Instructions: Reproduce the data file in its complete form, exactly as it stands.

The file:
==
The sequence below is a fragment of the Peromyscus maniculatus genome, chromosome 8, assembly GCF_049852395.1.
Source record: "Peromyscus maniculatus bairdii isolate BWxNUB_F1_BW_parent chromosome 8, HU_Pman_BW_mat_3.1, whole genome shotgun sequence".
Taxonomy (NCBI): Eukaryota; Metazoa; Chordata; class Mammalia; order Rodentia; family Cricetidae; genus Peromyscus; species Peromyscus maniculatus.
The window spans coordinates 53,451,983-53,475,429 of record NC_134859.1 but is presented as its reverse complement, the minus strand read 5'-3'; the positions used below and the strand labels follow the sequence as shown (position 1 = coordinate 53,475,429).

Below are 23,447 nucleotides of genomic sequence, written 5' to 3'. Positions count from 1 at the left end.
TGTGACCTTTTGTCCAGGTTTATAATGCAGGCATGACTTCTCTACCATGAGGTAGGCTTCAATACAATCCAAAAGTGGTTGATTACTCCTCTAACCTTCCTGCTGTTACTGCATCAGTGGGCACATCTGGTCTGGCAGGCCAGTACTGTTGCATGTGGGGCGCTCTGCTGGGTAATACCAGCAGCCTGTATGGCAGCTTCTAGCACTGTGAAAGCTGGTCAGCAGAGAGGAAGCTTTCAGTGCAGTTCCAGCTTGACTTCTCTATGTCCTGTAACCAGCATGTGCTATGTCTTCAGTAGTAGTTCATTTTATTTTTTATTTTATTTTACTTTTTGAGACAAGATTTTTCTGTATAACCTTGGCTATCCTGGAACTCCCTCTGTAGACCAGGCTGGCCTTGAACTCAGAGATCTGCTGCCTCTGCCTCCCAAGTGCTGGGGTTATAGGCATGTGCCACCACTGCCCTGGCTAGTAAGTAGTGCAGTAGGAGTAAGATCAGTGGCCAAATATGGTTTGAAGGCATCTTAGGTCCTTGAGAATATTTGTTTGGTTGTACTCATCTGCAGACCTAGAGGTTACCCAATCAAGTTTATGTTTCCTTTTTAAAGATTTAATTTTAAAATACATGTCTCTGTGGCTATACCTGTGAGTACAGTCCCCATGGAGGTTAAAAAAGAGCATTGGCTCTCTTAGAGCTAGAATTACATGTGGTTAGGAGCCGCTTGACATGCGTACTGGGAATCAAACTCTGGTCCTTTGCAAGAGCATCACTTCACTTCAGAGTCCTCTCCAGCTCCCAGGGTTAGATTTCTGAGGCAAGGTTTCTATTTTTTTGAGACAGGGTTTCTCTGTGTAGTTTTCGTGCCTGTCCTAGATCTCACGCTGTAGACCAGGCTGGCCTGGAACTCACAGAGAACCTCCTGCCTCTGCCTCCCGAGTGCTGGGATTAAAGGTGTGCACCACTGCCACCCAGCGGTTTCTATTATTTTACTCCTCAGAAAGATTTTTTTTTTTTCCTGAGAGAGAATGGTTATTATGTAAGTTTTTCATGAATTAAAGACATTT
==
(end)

The sequence below is a fragment of the Peromyscus maniculatus genome, chromosome 8, assembly GCF_049852395.1.
Source record: "Peromyscus maniculatus bairdii isolate BWxNUB_F1_BW_parent chromosome 8, HU_Pman_BW_mat_3.1, whole genome shotgun sequence".
Taxonomy (NCBI): Eukaryota; Metazoa; Chordata; class Mammalia; order Rodentia; family Cricetidae; genus Peromyscus; species Peromyscus maniculatus.
The window spans coordinates 53,451,983-53,475,429 of record NC_134859.1 but is presented as its reverse complement, the minus strand read 5'-3'; the positions used below and the strand labels follow the sequence as shown (position 1 = coordinate 53,475,429).

Below are 23,447 nucleotides of genomic sequence, written 5' to 3'. Positions count from 1 at the left end.
TGTGACCTTTTGTCCAGGTTTATAATGCAGGCATGACTTCTCTACCATGAGGTAGGCTTCAATACAATCCAAAAGTGGTTGATTACTCCTCTAACCTTCCTGCTGTTACTGCATCAGTGGGCACATCTGGTCTGGCAGGCCAGTACTGTTGCATGTGGGGCGCTCTGCTGGGTAATACCAGCAGCCTGTATGGCAGCTTCTAGCACTGTGAAAGCTGGTCAGCAGAGAGGAAGCTTTCAGTGCAGTTCCAGCTTGACTTCTCTATGTCCTGTAACCAGCATGTGCTATGTCTTCAGTAGTAGTTCATTTTATTTTTTATTTTATTTTACTTTTTGAGACAAGATTTTTCTGTATAACCTTGGCTATCCTGGAACTCCCTCTGTAGACCAGGCTGGCCTTGAACTCAGAGATCTGCTGCCTCTGCCTCCCAAGTGCTGGGGTTATAGGCATGTGCCACCACTGCCCTGGCTAGTAAGTAGTGCAGTAGGAGTAAGATCAGTGGCCAAATATGGTTTGAAGGCATCTTAGGTCCTTGAGAATATTTGTTTGGTTGTACTCATCTGCAGACCTAGAGGTTACCCAATCAAGTTTATGTTTCCTTTTTAAAGATTTAATTTTAAAATACATGTCTCTGTGGCTATACCTGTGAGTACAGTCCCCATGGAGGTTAAAAAAGAGCATTGGCTCTCTTAGAGCTAGAATTACATGTGGTTAGGAGCCGCTTGACATGCGTACTGGGAATCAAACTCTGGTCCTTTGCAAGAGCATCACTTCACTTCAGAGTCCTCTCCAGCTCCCAGGGTTAGATTTCTGAGGCAAGGTTTCTATTTTTTTGAGACAGGGTTTCTCTGTGTAGTTTTCGTGCCTGTCCTAGATCTCACGCTGTAGACCAGGCTGGCCTGGAACTCACAGAGAACCTCCTGCCTCTGCCTCCCGAGTGCTGGGATTAAAGGTGTGCACCACTGCCACCCAGCGGTTTCTATTATTTTACTCCTCAGAAAGATTTTTTTTTTTTCCTGAGAGAGAATGGTTATTATGTAAGTTTTTCATGAATTAAAGACATTT